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Watch global cyber war unfold before your eyes

We've all heard that the scale and number of cyber attacks are constantly increasing, and that the bad guys are only getting smarter – but can you actually picture what the unfolding exchange of cyber attacks looks like around the world?

Well now you can, with security company Norse's real-time online map of global cyber attacks (opens in new tab). The map uses honeypot servers around the world to entice attackers into launching their attacks, and then displays them in real time on the map. The result is pretty mesmerising, and shows the true scale of the worldwide cyber war going on all around us.

Most attacks originate in the US or China, usually targeted at each other, but other attacks originate from Russia, Southeast Asian countries like Malaysia, and all across Europe – even the UK.

You can also see which type of hack is being used. The result is rather varied: Microsoft-DS (port 445) is still one of the top targets (it's the port used for Windows file sharing), but DNS (port 53), SSH (22), and HTTP (80) are all very popular too.

You'll probably see a lot of CrazzyNet and Black Ice, too — two common Windows backdoor programs often used by script kiddies and criminals, rather than actual cyber warriors or nation states.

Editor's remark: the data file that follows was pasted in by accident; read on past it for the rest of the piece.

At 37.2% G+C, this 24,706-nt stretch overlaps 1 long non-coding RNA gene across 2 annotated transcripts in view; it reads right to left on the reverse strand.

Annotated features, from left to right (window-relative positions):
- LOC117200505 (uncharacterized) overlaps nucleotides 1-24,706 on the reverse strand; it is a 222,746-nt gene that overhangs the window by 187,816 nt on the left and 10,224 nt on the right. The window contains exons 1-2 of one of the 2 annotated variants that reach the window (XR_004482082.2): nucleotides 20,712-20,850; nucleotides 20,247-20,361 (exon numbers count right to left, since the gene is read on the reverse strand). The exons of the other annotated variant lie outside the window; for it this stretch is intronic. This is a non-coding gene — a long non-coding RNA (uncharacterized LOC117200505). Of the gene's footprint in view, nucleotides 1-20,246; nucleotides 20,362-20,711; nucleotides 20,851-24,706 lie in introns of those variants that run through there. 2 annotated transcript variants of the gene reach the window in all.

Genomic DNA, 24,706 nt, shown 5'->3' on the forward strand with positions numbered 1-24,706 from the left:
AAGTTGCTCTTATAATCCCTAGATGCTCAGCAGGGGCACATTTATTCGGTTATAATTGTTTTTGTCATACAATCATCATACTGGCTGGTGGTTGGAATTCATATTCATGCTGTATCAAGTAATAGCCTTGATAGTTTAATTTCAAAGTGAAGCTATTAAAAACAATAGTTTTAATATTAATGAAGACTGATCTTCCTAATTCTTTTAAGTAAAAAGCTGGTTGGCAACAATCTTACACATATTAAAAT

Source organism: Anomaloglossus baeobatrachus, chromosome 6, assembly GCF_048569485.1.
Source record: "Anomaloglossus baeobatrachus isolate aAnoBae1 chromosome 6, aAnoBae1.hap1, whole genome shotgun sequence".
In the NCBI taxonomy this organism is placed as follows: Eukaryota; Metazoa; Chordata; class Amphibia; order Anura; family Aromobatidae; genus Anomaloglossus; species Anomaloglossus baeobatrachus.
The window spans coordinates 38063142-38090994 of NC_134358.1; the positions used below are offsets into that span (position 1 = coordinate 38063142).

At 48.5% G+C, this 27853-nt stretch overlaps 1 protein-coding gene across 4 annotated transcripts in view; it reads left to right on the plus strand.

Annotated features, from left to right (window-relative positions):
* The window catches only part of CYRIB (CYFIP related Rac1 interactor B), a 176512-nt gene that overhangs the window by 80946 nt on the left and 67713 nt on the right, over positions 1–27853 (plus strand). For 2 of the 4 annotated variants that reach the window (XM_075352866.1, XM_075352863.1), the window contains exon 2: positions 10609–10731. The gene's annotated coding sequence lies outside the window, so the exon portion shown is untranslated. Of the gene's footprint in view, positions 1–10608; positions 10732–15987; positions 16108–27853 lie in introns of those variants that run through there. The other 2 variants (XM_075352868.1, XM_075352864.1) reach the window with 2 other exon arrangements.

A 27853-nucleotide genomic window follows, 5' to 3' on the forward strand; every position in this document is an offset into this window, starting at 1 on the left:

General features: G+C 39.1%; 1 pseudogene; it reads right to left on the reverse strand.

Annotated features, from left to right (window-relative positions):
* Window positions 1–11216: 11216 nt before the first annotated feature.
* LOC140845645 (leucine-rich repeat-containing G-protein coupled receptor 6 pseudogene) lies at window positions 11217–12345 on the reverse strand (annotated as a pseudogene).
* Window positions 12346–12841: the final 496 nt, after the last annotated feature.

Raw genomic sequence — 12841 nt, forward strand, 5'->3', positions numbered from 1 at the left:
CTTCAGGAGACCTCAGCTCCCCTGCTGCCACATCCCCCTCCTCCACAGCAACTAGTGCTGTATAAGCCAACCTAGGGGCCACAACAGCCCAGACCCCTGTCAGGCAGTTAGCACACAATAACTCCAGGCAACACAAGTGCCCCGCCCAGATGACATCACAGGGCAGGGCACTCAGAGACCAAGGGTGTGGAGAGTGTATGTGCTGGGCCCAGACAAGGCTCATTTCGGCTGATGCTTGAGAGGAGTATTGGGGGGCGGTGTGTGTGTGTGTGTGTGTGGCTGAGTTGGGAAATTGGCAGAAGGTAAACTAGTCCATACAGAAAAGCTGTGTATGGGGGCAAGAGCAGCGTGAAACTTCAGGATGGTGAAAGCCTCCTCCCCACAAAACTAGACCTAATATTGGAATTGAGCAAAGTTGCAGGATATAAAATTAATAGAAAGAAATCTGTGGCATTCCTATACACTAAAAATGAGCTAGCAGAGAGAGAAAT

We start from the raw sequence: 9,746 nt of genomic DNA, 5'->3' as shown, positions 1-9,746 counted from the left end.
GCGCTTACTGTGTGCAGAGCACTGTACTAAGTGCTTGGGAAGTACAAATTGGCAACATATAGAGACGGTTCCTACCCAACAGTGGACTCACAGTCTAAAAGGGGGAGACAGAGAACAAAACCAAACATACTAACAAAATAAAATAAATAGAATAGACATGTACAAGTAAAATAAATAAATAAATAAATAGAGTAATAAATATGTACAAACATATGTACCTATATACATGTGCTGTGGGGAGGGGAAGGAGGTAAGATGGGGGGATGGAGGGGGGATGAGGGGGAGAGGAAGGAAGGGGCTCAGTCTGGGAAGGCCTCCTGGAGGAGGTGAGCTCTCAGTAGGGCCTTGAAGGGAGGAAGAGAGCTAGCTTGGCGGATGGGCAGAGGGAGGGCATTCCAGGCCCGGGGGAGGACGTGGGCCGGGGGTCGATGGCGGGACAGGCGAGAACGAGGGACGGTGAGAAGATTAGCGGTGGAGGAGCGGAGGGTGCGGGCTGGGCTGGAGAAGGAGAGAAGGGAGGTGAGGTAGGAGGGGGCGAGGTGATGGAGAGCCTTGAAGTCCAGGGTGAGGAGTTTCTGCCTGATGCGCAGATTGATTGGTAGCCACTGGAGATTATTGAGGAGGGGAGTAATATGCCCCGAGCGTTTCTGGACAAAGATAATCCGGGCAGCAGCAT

Every now and then, you'll also catch sight of a huge co-ordinated attack originating in China and coming down on the US like the fiery fist of an avenging God. While there's no direct evidence linking these back to the Chinese government, they do seem to happen all at once from a lot of different locations around the country – suggesting that someone is co-ordinating them – whether a cyber criminal mastermind or the Chinese government itself.

Back in 2012, the US Department of Defense reported that it was the target of 10 million cyber attacks every day; likewise, the National Nuclear Security Administration (which is in charge of the US's nuclear stockpile), says it saw 10 million attacks per day in 2012. We can only assume that these numbers have increased over the intervening years.

While the targets aren't real, the attackers on the map are, and we can suppose that the actual number of attacks going on is much higher than even the Norse map suggests. Still, this will give you some sense of just what's going on out there, and why a strong cyber security policy is a must-have in today's business world.

Paul has worked as an archivist, editor and journalist, and has a PhD in the cultural and literary significance of ruins. His writing has appeared in the New York Times, The BBC, The Atlantic, National Geographic, and Discover Magazine, and he was previously Staff Writer and Journalist at ITProPortal.